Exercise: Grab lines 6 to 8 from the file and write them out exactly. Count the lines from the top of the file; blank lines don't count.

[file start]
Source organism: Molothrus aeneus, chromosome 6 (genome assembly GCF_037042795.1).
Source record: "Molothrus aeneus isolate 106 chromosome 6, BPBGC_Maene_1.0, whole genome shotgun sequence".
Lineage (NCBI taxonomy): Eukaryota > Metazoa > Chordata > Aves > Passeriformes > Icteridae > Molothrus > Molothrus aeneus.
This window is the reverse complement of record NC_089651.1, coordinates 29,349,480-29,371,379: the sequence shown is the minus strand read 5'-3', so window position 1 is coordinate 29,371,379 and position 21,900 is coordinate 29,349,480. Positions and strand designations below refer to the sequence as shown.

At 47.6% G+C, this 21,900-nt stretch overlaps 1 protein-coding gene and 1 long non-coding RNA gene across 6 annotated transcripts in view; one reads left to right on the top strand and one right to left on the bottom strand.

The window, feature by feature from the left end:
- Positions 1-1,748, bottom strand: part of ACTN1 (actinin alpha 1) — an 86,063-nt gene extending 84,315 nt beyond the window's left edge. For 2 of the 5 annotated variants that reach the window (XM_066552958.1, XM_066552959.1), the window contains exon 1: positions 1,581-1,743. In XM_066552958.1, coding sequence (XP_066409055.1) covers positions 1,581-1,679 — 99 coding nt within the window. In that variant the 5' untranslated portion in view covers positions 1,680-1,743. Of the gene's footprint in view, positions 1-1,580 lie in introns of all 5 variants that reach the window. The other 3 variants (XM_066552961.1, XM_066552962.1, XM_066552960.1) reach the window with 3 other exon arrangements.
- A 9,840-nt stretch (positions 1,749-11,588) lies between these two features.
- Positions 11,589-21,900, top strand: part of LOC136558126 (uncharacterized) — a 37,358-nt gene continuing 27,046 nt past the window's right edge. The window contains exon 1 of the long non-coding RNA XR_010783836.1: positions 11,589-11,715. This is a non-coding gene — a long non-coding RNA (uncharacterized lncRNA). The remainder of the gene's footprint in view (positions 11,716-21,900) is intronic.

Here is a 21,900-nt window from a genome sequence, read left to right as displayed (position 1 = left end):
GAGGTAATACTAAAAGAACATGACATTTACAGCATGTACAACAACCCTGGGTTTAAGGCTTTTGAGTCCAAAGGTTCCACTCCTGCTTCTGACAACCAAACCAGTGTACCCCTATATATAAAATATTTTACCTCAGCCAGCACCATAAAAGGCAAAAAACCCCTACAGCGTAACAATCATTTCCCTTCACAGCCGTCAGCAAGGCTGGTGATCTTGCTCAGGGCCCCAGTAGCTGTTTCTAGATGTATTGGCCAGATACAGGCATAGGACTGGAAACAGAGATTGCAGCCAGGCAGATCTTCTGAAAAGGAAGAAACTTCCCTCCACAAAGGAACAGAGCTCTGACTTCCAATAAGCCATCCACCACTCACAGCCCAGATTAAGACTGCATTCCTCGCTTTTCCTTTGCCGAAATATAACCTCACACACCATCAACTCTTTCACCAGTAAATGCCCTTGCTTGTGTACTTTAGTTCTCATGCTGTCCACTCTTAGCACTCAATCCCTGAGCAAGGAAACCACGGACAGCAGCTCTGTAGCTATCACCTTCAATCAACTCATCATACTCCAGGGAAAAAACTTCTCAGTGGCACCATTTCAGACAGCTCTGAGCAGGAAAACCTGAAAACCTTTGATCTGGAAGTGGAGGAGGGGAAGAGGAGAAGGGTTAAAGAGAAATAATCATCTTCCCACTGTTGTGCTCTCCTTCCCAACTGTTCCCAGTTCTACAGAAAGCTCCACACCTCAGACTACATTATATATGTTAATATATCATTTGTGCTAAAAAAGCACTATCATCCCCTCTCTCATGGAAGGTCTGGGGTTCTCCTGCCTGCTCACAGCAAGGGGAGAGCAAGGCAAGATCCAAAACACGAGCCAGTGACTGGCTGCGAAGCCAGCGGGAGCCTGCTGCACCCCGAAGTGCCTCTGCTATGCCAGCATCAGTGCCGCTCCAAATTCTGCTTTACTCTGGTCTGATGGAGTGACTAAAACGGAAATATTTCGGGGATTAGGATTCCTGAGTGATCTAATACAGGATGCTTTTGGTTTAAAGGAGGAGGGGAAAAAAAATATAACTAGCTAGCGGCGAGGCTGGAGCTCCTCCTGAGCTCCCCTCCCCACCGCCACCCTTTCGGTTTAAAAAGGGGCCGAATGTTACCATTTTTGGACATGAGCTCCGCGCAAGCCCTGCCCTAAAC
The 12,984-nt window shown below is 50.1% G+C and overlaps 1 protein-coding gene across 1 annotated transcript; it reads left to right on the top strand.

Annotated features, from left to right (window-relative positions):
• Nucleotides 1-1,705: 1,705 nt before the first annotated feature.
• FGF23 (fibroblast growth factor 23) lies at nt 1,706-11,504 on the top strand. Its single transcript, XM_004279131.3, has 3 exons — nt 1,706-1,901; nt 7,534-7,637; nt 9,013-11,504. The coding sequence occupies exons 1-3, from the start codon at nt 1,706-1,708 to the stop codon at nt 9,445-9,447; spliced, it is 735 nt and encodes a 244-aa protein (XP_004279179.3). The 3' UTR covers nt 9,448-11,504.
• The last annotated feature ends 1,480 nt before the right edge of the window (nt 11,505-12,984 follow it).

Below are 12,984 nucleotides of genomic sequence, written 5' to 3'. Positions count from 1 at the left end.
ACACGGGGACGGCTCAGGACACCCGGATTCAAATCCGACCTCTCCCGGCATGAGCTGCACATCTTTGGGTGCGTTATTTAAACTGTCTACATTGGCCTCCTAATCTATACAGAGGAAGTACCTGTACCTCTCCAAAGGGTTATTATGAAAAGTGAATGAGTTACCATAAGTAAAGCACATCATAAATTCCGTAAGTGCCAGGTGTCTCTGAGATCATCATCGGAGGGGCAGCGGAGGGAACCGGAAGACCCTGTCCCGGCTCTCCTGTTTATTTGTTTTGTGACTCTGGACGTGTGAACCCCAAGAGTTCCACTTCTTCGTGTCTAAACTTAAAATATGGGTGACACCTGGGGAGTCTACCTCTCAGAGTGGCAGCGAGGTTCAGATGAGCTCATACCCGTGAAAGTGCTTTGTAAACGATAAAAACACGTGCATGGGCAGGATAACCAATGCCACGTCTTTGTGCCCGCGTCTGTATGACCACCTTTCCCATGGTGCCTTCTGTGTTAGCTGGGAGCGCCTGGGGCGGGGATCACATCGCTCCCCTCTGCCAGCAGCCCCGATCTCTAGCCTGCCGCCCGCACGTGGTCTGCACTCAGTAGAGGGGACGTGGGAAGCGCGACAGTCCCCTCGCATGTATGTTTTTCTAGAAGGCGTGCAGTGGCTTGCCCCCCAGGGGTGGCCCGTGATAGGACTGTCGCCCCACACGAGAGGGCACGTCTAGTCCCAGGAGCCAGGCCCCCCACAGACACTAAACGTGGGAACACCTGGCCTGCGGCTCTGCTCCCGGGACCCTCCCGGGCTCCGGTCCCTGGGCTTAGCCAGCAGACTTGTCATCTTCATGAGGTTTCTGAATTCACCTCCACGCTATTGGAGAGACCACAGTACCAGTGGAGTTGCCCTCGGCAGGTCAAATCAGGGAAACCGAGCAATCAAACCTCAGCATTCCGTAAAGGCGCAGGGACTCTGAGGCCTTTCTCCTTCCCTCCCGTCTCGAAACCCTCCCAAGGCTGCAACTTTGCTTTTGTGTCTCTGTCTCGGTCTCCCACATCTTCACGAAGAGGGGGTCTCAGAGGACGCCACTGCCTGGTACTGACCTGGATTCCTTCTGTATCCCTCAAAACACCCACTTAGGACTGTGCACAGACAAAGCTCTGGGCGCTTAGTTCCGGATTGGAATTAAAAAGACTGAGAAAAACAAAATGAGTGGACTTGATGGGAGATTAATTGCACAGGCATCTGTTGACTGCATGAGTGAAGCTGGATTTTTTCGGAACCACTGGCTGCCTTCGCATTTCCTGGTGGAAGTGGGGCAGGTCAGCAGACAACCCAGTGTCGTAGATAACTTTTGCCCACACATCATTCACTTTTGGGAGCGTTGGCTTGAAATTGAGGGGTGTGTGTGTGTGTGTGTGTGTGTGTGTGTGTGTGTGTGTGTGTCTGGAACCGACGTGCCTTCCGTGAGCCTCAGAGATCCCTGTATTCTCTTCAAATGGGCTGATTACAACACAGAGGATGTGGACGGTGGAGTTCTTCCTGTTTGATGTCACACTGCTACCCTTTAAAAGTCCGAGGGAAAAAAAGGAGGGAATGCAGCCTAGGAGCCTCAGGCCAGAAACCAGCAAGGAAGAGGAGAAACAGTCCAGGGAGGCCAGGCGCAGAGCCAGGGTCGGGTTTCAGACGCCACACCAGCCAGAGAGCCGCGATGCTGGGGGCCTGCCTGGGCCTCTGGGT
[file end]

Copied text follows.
The window, feature by feature from the left end:
- Positions 1-1,748, bottom strand: part of ACTN1 (actinin alpha 1) — an 86,063-nt gene extending 84,315 nt beyond the window's left edge. For 2 of the 5 annotated variants that reach the window (XM_066552958.1, XM_066552959.1), the window contains exon 1: positions 1,581-1,743. In XM_066552958.1, coding sequence (XP_066409055.1) covers positions 1,581-1,679 — 99 coding nt within the window. In that variant the 5' untranslated portion in view covers positions 1,680-1,743. Of the gene's footprint in view, positions 1-1,580 lie in introns of all 5 variants that reach the window. The other 3 variants (XM_066552961.1, XM_066552962.1, XM_066552960.1) reach the window with 3 other exon arrangements.
- A 9,840-nt stretch (positions 1,749-11,588) lies between these two features.